Eric Eberhardt lives in San Francisco.
In 2010, when the Giants won the World Series, the town went wild. People were rioting, and police could barely keep up. And Eberhardt heard the whole thing — at home, listening to a live stream of the city’s police scanner.
“It was really cool to listen to, but after awhile I kind of got bored, so I started playing music in the background,” said Eberhardt. “I was playing techno and jazz and I was like ‘Wow, this is really cool.’ So I wanted to send a link to people so they could hear what I was hearing. But it was kind of complicated.” In fact, it took a few months of tinkering to get simultaneous streams of music and police radio activity to match up on a sharable site. But he did it, and it’s live in a number of cities now, including Philly.
Here’s how it goes: His curated tracks of ambient music set a pensive atmosphere. A synthesized progression may be just hitting its peak when a garbled, urgent, anonymous voice blasts an emergency situation.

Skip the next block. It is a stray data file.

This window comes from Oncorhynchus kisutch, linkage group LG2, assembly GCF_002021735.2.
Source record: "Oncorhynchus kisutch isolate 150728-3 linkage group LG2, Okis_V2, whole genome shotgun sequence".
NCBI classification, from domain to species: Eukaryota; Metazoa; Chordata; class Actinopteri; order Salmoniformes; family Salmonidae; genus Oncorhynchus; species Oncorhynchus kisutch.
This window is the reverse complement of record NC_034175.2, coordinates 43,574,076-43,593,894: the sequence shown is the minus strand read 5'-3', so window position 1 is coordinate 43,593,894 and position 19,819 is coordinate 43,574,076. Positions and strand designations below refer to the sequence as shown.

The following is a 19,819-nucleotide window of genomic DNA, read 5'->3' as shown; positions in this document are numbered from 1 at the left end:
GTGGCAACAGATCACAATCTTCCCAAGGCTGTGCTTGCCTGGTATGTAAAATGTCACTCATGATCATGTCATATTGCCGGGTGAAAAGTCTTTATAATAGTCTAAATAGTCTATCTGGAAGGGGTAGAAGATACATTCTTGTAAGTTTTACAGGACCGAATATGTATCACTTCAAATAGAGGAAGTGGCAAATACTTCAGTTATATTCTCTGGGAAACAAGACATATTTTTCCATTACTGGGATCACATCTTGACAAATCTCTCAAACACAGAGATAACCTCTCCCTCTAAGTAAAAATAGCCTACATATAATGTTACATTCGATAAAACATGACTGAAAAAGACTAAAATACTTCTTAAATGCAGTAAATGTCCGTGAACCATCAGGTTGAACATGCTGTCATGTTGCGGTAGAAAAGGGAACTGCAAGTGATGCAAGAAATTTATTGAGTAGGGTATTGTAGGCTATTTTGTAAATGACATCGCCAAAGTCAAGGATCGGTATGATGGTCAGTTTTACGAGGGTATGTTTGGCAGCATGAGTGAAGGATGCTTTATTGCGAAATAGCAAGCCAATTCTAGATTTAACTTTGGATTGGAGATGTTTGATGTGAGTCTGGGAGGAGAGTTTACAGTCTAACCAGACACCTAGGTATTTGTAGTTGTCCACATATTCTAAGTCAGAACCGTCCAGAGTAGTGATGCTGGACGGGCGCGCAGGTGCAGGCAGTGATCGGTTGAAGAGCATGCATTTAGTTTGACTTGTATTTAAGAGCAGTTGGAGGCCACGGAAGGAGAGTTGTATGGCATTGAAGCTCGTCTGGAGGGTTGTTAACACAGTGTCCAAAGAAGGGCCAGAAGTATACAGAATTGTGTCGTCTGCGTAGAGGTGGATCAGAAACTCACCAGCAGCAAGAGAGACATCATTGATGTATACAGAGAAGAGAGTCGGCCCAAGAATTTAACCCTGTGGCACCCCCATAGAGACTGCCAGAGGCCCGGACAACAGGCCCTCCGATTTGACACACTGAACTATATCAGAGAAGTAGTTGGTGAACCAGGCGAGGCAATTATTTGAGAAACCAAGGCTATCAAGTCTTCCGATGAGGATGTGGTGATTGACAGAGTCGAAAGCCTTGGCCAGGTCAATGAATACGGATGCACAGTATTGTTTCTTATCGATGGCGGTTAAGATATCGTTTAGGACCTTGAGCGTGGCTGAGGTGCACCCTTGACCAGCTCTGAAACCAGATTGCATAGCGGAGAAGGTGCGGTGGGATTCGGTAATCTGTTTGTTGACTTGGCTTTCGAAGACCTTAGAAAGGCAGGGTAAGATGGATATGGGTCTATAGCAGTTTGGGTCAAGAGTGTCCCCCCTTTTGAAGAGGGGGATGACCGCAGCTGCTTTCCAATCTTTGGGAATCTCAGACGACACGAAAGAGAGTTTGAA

“Man with gun. Gunshots fired. Black male. 19-year-old. White tee shirt, blue jeans. On foot.”
That was the message on a recent afternoon in Philly.
Here’s Another: “Diamond and Front streets. I have a man who needs rescuing from this location. He’s walking but he’s in a wheelchair.”
Eberhardt says it taps into something deeper than morbid curiosity.
“One of my favorite comments someone made about the site early on was ‘It makes me feel like some sort of melancholy Batman. Like, looking out over the city,'” Eberhardt said. “Another story I like is when somebody turned the thing on for the first time and then realized that the police scanner was talking about something that was happening on their block,” said Eberhardt. “So, for some people I think that connection can be really close to home.” He admits it’s a little creepy, but says the mixture of moody music and real-time crime make it tough to turn off.And he’s got plans to make a mobile app so you never have to.